Last updated July 2011
In 2005, a major food shortage affected almost eight million people in West Africa which led to severe malnourishment among thousands of children.
The crisis engulfed the drought-prone region of the Sahel, where four of the world’s poorest countries were affected: Niger, Mali, Mauritania and Burkina Faso.
Niger was the worst affected with 3.6 million of its 12 million population suffering severe hunger.
The crisis had been developing since August 2004 when a massive locust invasion swept the area during the growing season and destroyed the harvest. This combined with severe drought left the population with little food.
The Sahel has been affected by food security problems for several decades. The region first came to the world’s attention in the early 1970s when severe drought led to a very serious food security crisis and a major humanitarian response.
This is an area of the world characterised by extreme poverty and very high levels of vulnerability.
The lean period or “soudure”, when the harvest from the previous year has been exhausted and the current season’s production is not yet available, is always difficult in the Sahel. The length of this period depends on the quantity of the previous year’s production. Distribution of free or subsidised food in some areas of Mali and Burkina Faso has limited the impact of food shortages in these countries.
Niger is one of the poorest countries in the world. In March 2005, cereal prices in Niger were 46 per cent higher than at this time in 2003. Many people moved out of rural areas in Niger to urban centres in search of food and employment.
This was said to be Niger’s worst food security crisis since 1984. Several years of particularly severe economic hardship in Niger reduced people’s capacity to cope. The situation was particularly bad for pastoral/nomadic herding communities.
Only around 15 per cent of land in Niger is suitable for agriculture. Even in years of relative normality in Niger, around 40 per cent (one million) of children suffer from some degree of malnutrition.
At the height of the crisis, there was concern that one in ten children could die unless they got urgent help.
Compared to Niger, Mali, Burkina Faso and Mauritania were not as badly affected by the food crisis. Around 20 per cent of the Mali population was affected by the food shortage. (Population around 11 million) Animal carcasses littered the hardest hit areas, including cattle, horses and donkeys.
An estimated 750,000 people, or 26 per cent of the population, was affected. (Population of nearly three million)
Mauritania suffered three years of drought until 2004 when the rains came but with them came the Sahel region’s worst invasion of locusts in 20 years. The locusts infested every corner of Mauritania’s agricultural zone, munching their way through the cereal and other crops that are the lifeblood of the rural poor.
Around 500,000 people were left vulnerable out of a population of more than 13 million.
Red Cross response
On 22 July 2005, the International Federation of Red Cross and Red Crescent Societies launched an appeal for $14 million to help up to 45,000 families, some 220,000 people, in the region. The Red Cross provided immediate food relief such as cereal and rice stocks to the most vulnerable, including fortified food for severely undernourished children.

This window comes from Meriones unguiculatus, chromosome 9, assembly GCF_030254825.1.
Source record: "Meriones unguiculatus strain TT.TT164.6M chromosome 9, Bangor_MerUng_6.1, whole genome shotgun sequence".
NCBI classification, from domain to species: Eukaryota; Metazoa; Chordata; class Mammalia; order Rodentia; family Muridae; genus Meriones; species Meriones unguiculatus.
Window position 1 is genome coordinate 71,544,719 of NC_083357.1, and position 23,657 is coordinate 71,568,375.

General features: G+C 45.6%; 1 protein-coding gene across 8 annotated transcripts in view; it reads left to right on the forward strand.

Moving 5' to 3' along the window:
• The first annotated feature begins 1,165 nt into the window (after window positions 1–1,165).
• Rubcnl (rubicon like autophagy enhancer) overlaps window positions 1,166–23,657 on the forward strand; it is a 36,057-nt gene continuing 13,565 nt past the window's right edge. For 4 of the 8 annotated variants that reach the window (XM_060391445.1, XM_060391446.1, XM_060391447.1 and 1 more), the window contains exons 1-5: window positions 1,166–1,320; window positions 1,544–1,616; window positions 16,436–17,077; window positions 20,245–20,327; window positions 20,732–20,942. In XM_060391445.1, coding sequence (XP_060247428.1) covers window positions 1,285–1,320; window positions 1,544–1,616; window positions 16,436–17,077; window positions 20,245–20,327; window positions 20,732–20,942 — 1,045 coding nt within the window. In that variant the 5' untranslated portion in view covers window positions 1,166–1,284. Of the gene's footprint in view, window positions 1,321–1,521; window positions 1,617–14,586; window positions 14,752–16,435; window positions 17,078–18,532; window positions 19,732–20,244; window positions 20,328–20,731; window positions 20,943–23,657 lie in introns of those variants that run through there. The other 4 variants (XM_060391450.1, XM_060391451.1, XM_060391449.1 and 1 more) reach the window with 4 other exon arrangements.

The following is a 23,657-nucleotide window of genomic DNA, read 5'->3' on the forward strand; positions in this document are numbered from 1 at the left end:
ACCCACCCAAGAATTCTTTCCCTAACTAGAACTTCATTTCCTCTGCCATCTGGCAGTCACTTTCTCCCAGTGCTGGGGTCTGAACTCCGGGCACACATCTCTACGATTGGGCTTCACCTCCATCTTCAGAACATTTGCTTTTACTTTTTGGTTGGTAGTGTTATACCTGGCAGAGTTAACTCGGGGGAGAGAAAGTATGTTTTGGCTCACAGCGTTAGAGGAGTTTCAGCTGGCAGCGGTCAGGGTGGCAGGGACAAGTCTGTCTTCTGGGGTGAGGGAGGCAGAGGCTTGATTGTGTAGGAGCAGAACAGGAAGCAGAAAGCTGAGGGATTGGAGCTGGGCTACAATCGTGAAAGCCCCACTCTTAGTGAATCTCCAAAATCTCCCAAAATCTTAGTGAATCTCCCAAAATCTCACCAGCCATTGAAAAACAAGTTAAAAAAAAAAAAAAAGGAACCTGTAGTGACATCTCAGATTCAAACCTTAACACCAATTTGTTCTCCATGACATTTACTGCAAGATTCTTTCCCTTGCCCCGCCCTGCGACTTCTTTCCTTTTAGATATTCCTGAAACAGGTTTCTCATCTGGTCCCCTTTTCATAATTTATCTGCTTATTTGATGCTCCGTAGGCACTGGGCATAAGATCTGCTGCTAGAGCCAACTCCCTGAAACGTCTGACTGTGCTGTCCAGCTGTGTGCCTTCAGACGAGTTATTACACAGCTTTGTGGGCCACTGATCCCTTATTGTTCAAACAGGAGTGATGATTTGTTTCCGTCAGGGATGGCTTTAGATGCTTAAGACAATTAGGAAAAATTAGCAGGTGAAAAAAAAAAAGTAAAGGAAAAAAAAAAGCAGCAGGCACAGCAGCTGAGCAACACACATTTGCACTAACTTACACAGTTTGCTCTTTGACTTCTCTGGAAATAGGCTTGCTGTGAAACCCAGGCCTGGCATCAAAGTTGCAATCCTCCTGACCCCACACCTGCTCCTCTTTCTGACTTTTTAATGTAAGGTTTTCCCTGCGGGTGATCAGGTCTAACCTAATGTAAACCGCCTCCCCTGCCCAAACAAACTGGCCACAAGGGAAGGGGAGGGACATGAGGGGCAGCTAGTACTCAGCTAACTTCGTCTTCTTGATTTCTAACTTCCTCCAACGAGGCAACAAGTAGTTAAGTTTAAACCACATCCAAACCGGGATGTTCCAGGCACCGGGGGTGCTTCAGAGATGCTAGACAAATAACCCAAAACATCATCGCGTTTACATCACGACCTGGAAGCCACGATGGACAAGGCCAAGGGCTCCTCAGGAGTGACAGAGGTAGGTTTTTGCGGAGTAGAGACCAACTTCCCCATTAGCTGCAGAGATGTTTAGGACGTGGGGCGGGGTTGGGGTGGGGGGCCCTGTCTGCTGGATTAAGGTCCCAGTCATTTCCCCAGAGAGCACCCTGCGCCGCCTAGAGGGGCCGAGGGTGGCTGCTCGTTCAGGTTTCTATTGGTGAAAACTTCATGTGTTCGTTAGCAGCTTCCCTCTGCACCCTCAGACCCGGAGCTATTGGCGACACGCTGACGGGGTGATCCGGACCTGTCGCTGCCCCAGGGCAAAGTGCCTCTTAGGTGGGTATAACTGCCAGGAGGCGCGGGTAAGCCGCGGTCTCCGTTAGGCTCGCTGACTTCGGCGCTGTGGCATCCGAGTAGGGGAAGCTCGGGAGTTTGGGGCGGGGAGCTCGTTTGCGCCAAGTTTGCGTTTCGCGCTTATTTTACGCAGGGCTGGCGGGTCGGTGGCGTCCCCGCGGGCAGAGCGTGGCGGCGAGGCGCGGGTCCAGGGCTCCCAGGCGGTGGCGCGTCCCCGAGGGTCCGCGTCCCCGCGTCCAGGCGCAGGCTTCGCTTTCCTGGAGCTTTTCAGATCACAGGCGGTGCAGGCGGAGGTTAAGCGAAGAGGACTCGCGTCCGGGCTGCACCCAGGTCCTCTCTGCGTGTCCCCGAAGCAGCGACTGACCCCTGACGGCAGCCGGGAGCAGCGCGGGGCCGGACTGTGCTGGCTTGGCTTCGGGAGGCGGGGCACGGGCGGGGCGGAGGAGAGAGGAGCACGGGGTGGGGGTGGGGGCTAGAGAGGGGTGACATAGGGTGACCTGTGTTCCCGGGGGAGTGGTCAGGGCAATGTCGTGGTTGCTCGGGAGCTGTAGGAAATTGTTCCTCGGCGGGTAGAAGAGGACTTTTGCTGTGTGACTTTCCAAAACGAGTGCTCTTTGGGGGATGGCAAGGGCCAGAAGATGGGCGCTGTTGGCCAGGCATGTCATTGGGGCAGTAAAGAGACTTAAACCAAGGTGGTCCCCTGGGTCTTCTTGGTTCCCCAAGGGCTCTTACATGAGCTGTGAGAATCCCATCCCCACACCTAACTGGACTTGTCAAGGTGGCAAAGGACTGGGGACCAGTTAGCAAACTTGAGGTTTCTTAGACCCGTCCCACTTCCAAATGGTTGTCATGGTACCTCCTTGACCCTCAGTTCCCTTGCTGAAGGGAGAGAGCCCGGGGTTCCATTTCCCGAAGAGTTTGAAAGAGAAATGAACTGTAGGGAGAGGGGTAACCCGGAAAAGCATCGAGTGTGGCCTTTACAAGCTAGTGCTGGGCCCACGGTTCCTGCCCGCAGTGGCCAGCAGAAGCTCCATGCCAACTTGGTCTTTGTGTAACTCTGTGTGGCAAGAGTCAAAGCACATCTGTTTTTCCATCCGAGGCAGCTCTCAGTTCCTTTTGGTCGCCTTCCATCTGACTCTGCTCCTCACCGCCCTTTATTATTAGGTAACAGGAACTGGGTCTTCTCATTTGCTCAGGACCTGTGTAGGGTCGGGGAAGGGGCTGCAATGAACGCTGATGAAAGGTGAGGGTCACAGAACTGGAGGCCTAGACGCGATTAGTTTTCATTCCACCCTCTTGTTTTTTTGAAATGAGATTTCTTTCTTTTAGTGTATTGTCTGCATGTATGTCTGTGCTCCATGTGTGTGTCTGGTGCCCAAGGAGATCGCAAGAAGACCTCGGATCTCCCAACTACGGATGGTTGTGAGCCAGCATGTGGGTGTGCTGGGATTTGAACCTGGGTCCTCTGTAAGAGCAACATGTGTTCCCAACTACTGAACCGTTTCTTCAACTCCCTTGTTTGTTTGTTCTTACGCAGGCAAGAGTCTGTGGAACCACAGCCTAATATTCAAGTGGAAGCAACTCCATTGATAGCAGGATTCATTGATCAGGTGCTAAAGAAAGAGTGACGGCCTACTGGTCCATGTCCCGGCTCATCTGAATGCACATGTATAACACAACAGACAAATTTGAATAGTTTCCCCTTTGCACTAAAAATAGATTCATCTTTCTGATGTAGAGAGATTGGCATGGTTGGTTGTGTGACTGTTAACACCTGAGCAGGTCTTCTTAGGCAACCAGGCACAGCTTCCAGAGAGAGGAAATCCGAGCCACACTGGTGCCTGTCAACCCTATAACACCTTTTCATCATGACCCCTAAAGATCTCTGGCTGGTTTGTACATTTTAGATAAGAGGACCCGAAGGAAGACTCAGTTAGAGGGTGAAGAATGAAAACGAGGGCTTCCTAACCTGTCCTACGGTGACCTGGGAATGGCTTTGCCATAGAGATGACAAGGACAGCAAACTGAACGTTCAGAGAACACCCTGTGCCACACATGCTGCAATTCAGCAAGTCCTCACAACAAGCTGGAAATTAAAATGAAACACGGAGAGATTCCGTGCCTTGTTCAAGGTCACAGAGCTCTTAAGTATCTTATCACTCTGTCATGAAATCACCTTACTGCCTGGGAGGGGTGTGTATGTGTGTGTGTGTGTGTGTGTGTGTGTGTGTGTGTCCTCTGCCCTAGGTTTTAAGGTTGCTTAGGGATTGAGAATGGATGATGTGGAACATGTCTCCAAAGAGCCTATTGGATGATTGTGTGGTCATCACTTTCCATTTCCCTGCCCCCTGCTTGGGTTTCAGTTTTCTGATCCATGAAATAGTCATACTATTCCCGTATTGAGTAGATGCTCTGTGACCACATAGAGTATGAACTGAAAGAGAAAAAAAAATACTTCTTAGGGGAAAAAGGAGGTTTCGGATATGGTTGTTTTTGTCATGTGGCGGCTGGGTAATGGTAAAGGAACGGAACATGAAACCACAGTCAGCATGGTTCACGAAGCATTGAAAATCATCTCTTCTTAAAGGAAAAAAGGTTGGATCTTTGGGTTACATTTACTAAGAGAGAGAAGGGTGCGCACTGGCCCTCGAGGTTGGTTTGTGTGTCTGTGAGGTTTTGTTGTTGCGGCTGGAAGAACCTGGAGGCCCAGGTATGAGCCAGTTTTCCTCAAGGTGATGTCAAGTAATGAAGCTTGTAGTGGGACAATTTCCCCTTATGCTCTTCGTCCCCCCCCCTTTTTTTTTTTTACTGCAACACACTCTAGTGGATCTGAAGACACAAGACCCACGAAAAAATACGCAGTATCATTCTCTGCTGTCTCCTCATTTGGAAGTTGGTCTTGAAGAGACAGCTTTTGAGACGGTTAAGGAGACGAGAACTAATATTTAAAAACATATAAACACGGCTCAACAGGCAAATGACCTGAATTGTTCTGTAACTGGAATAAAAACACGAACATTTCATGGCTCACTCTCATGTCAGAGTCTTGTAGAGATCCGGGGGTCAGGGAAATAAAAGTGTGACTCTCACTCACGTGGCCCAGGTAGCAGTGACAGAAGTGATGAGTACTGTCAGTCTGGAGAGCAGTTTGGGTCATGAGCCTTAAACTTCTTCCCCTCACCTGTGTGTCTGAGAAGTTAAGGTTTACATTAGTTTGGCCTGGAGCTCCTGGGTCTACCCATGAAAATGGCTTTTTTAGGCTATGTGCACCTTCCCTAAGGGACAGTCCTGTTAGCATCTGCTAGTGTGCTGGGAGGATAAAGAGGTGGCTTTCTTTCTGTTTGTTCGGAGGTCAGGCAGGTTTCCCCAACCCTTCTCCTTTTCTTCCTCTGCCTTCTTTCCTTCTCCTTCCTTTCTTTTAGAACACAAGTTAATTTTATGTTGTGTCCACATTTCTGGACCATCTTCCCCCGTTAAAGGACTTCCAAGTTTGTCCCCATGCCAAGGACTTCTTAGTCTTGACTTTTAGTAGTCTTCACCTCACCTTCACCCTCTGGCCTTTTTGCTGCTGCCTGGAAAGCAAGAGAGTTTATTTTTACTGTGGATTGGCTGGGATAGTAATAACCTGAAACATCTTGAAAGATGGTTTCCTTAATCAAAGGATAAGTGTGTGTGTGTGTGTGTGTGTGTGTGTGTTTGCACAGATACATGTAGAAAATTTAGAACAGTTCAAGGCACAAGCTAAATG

From June to October 2005, in the first phase of its response, the Red Cross:
distributed a monthly food rations to 532,000 people in Niger, Mali, Burkina Faso and Mauritania
provided emergency health services with supplementary feeding for the most vulnerable children under five years old (24,500 children in Niger)
distributed cash vouchers to 20,000 people in severely affected communities in Niger and Mali.
In phase two, 20 October 2005 to 20 January 2006, the Red Cross:
gave livestock support to 5,000 pastoralists/herders in Niger and Mali
placed of cereal banks in 250 of the worst affected communities in Mali and Niger
led sustainable health interventions to improve long-term health of the most vulnerable.
British Red Cross response
The British Red Cross launched an emergency appeal on 21 July 2005, which raised £2.8 million. It also received £4 million from the Disasters Emergency Committee appeal monies, with which it purchased over £3 million worth of food and provided support for the relief operation.
The British Red Cross supplied Unimix, a highly nutritious food supplement, which was distributed from feeding centres for moderately malnourished children. An additional food ration was provided for the families of vulnerable children. More severely malnourished children were referred to other agencies specialising in therapeutic feeding.
A logistics team was sent to Niger on 24 July 2005 to assist the Niger Red Cross with their relief effort. This was the first flight chartered by a British aid agency to the region. Altogether two logistics teams were sent to the region to co-ordinate the arrival and onward distribution of Red Cross relief items such as food, seeds and medical equipment that were delivered to Niger.
The British Red Cross is pioneered an innovative new cash project in Niger, which supported 4,000 families. Eighty-four villages in the district of Tanut, in northeast Niger, were the focus of the project, which provided £120 per household.
Many of these households had been forced to sell not only their remaining livestock, but also other items such as clothes and cooking utensils in order to buy food. The outcome of this programme was extremely positive, with families able to bridge the gap until the harvest came in. Many families purchased food, repaid debts and bought livestock. But communities also pooled some of the money to establish communal grain stores and repair wells.
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